Continuing coverage of the 2014 Winter Cafe with more shots of the cars on level 3 of the PA.  Again, so many cars were coming and going, that it was hard to catch everyone, especially with me stopping to chat with people.  At this point I had gotten frustrated trying to hand held everything so I went back to the Hobio support car and got out my tripod.  I really don’t prefer taking photos with a tripod because the shots end up coming out very similar to one another, but with the dim lighting at Umihotaru it’s almost a must.
After I grabbed my tripod I went back over near the entrance to level 3 to chat with Baki and the Garage Mak guys for a little while.  It’s hard saying you have to go in the middle of a conversation, but I really did need to start taking pictures…this show, not being very well known, doesn’t have a ton of other media that attend.  I was lucky that a couple really cool guys in Japan took photos as well; TMK’s Works among others.


Next to the Garage Mak cars was the Phase One S15 that was recently in a number of magazines actually…








Rather impressive body work and paint.  I really couldn’t capture how shiny this car was.









S15 lambo door central.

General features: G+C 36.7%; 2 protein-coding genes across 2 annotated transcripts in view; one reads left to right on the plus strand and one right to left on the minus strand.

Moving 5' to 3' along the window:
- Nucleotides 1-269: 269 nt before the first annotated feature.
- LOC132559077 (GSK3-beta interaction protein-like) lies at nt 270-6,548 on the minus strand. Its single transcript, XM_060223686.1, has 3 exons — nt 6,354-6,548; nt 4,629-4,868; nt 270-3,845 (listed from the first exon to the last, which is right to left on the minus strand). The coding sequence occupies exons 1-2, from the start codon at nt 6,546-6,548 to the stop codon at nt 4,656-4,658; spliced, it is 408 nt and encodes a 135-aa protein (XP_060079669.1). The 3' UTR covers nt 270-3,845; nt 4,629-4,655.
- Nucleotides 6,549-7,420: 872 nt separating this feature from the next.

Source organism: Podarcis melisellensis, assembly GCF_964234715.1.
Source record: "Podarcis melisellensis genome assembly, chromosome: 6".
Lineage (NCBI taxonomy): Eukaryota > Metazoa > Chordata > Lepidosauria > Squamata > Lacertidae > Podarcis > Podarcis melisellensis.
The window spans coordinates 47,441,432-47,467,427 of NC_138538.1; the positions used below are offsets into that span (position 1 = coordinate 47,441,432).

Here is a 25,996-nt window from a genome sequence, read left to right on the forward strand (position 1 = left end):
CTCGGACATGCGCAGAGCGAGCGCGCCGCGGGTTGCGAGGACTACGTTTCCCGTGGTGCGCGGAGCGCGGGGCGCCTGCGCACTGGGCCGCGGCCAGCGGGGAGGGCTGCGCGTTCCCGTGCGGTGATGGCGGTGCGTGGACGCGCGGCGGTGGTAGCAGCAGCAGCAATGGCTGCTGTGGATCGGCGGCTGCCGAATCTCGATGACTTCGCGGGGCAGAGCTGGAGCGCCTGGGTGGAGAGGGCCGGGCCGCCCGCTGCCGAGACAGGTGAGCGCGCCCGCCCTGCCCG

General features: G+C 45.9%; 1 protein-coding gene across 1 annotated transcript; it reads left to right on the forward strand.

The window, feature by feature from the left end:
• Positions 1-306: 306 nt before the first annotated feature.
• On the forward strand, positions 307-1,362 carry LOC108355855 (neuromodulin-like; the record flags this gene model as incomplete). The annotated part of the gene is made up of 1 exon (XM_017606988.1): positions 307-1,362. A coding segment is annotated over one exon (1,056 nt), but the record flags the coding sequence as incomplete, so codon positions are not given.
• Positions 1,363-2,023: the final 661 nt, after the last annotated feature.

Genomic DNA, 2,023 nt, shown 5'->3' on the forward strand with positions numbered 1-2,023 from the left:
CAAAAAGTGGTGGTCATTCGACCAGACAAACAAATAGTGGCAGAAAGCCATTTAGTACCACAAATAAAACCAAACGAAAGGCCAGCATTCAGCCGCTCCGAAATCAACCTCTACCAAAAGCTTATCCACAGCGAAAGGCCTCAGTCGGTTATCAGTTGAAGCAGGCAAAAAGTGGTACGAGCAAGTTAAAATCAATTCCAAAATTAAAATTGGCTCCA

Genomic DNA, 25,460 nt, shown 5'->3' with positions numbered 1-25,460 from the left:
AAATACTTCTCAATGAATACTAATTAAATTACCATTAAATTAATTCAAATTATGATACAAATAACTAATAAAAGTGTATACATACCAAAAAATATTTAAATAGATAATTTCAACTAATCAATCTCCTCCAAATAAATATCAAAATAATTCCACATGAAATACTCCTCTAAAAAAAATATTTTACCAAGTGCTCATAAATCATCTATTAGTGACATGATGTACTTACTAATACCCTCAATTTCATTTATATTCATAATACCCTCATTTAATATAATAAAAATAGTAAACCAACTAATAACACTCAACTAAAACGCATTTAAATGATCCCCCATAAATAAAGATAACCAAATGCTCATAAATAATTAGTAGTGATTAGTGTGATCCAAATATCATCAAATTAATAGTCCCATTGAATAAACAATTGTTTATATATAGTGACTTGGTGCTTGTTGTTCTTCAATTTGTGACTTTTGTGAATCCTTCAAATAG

Couple other drift S15’s – Baki gave a heads up to his S15 friends that live in the Chiba and Tokyo area to attend if they could.  Ended up being a good amount ~






Couple cars from Sencist Works in East Japan.





Really liked the scheme of this S14.  Reminds me of LA in the 90’s for some reason.







Well put together Z33.







Another shot of the Sencist Works S13.











As more people kept coming ~






Enjoyed seeing this FD again.  Really like the blue on the Wedssports SA-60M’s against the white body.





I liked the hood on this wine colored FD.







Same tails as the white FD.  Much different look otherwise with the Abflug parts ~






Somehow a lot of the FD’s got parking together as well.  That Benz managed to hold it’s spot for quite awhile though haha






You may remember this 240 from Technical Motor from our Attack meeting coverage in Chiba.  Still one of my favorites.







Huge cutouts in the front bumper to allow more air to flow through the front mount.














Seki’s Garage Mak built S13…and if you think, for whatever reason, that Garage Mak cars are all show; you’d be horribly wrong.  Not only are they tracked regularly, but Seki’s car makes something like 700 whp…it’s really, really quick.






This S15, although not adorned in Revolution aero, is very close with Garage Mak.  The owner, Toshitake-san, is responsible for all the engine builds for the Mak cars.  With that said, you can imagine how built his own S15 is.






Super out of order, but I decided to throw a few more shots of Mr. J’s NSX in.






The silver Advan RS go beautifully with the blue exterior and paint matched Brembo calipers.  Actually, all Advance cars use Endless pads, so even the brake pads would match the theme.